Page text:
As many of you know I am a big fan of historical fiction. I am always on the lookout for historical fiction that is set in a place and/or time that I don’t know much about. When I saw that The Tea Planter’s Wife is set in Ceylon in the 1920s, I knew I had to give it a go.
Author: Dinah Jefferies
Genre: Historical Fiction
Publisher: Crown Publishing
#1 International bestselling novel set in 1920s Ceylon, about a young Englishwoman who marries a charming tea plantation owner and widower, only to discover he’s keeping terrible secrets about his past, including what happened to his first wife, that lead to devastating consequences
Nineteen-year-old Gwendolyn Hooper is newly married to a rich and charming widower, eager to join him on his tea plantation, determined to be the perfect wife and mother. But life in Ceylon is not what Gwen expected.
The plantation workers are resentful, the neighbours treacherous, and there are clues to the past – a dusty trunk of dresses, an overgrown gravestone in the grounds – that her husband refuses to discuss.
Just as Gwen finds her feet, disaster strikes. She faces a terrible choice, hiding the truth from almost everyone, but a secret this big can’t stay buried forever….
Set in Ceylon (under British colonial rule at the time – now Sri Lanka) in the 1920s, The Tea Planter’s Wife is a story of dark family secrets. The story opens with our main character, Gwen, arriving to Ceylon to join her new husband & start their new life on the tea plantation he runs.
The overall story concept behind The Tea Planter’s Wife was a good idea and COULD have worked, but unfortunately didn’t due to the execution. In my opinion, good historical fiction paints a picture of the era. The setting is crucial because it sets the tone for the story. If you are setting a story in Ceylon under British colonial rule in the 1920s, I want historical context so I feel like the story is in fact happening during that time & place. There was so much potential here to enhance the story by exploring topics like the tea making process, Ceylon’s culture, the racial tensions of the era between the British & the natives, etc. Unfortunately, Jeffries merely touches upon these topics, instead of exploring them further and interweaving them throughout the plot.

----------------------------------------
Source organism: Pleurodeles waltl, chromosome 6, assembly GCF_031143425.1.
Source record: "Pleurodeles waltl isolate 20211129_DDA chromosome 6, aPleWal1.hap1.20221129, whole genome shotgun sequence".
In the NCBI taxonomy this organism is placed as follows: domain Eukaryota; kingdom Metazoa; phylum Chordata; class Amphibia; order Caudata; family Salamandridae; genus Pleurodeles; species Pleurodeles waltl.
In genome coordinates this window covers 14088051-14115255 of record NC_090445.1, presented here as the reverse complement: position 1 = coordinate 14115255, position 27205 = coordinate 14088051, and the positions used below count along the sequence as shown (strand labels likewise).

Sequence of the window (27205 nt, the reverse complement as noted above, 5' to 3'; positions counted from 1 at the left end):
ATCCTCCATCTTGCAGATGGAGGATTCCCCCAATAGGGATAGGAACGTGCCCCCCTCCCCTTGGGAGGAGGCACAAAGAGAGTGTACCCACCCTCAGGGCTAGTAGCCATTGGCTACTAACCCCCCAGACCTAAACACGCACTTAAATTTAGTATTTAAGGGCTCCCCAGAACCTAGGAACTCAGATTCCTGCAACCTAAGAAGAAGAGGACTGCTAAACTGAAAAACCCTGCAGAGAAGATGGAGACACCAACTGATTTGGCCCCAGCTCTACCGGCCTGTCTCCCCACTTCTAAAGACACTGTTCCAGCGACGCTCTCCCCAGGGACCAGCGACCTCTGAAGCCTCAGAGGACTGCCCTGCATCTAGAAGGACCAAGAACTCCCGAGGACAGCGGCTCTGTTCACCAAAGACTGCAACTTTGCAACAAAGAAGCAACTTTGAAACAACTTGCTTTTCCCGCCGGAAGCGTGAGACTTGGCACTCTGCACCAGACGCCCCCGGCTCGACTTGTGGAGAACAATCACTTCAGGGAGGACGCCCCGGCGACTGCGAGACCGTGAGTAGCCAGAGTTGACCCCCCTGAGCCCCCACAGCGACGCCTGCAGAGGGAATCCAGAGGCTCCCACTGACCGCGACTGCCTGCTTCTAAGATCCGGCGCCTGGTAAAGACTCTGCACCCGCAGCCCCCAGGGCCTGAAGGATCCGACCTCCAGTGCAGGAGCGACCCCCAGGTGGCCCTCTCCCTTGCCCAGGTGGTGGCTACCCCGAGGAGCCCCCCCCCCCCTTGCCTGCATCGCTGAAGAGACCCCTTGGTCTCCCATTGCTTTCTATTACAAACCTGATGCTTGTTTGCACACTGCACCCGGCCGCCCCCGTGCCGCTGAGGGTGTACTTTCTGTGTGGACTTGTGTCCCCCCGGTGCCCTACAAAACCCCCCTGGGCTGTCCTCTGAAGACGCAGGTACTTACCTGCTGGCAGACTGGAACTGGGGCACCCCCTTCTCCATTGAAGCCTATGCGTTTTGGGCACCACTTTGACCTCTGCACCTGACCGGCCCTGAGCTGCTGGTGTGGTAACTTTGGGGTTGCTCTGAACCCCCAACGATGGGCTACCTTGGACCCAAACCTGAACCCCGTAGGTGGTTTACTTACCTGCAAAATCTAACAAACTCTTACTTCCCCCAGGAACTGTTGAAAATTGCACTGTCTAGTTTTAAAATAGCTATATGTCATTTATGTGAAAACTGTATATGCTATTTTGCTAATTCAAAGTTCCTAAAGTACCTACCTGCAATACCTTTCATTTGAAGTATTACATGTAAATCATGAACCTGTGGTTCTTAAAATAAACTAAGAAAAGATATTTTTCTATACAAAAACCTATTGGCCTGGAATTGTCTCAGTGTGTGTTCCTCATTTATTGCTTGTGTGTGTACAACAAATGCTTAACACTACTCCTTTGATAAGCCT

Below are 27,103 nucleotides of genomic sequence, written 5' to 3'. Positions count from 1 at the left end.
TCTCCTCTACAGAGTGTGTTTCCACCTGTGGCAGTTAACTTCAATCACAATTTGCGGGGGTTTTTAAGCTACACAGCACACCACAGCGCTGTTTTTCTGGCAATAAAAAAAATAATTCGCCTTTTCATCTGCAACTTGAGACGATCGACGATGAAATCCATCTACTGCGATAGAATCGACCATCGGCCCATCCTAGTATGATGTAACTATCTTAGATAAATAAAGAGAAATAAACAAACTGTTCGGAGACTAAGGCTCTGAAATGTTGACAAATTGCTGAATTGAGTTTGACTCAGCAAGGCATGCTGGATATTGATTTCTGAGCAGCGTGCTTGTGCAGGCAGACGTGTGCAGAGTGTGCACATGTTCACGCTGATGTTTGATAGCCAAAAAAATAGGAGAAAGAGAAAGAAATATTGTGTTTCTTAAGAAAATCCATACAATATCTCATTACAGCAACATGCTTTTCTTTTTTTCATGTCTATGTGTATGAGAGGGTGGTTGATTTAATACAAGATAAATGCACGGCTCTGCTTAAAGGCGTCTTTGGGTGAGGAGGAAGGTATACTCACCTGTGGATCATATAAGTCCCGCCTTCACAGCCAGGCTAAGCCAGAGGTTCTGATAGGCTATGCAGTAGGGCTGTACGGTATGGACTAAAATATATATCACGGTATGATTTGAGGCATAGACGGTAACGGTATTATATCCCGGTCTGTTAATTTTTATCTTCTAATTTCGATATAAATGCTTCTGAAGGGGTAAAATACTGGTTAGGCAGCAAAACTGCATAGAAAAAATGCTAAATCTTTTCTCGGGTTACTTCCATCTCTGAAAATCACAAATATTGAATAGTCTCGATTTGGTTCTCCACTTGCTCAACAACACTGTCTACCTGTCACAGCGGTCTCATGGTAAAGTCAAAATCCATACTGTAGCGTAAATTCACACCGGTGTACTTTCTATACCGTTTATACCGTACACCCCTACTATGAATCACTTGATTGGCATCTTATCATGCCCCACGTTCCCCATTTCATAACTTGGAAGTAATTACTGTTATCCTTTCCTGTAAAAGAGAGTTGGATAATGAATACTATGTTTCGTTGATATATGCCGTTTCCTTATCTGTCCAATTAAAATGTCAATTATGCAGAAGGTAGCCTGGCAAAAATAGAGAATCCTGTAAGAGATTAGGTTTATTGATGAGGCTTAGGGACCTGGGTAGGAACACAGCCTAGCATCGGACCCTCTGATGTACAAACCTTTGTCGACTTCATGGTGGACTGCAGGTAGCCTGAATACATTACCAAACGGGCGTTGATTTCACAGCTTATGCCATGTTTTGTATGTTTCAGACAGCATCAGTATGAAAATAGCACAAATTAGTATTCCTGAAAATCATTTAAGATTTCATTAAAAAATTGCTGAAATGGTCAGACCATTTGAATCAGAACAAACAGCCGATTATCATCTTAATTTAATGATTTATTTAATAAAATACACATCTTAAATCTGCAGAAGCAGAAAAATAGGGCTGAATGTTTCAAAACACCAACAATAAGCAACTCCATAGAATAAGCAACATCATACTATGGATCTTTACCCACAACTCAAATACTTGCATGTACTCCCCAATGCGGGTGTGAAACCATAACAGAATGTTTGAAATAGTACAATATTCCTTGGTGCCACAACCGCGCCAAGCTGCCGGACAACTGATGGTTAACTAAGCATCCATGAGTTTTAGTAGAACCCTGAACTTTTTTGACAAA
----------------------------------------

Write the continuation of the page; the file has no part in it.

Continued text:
Let’s talk about the characters. NONE of the characters were likeable, not even the main character Gwen. Gwen was a very naïve character, and I found myself shaking my head at her decisions frequently. She also let people walk all over her throughout the entirety of the book, which is a fairly big pet peeve of mine. Typically with these types of characters we see a tremendous amount of personal development & growth by the end of the book, but unfortunately Gwen ended up being a static character. Laurence, her new husband, was a head scratcher too. He was so closed off for the majority of the book, distancing himself from his new wife for no apparent reason. At the end of the book he does give a lame excuse for being a royal ass to Gwen, but it was more of an afterthought. There was zero chemistry between the newlyweds, Gwen and Laurence, so the romance aspect of the book was far from believable. I also found the secondary characters more interesting than the primary characters, but alas there was not much development in those supporting roles. I would have liked more development in Savi, Fran, Naveena, or even Verity. At least these characters were interesting and not dull like Gwen & Laurence. All around the board the characters were very flat and lacked the complexity that gives them a realistic feeling.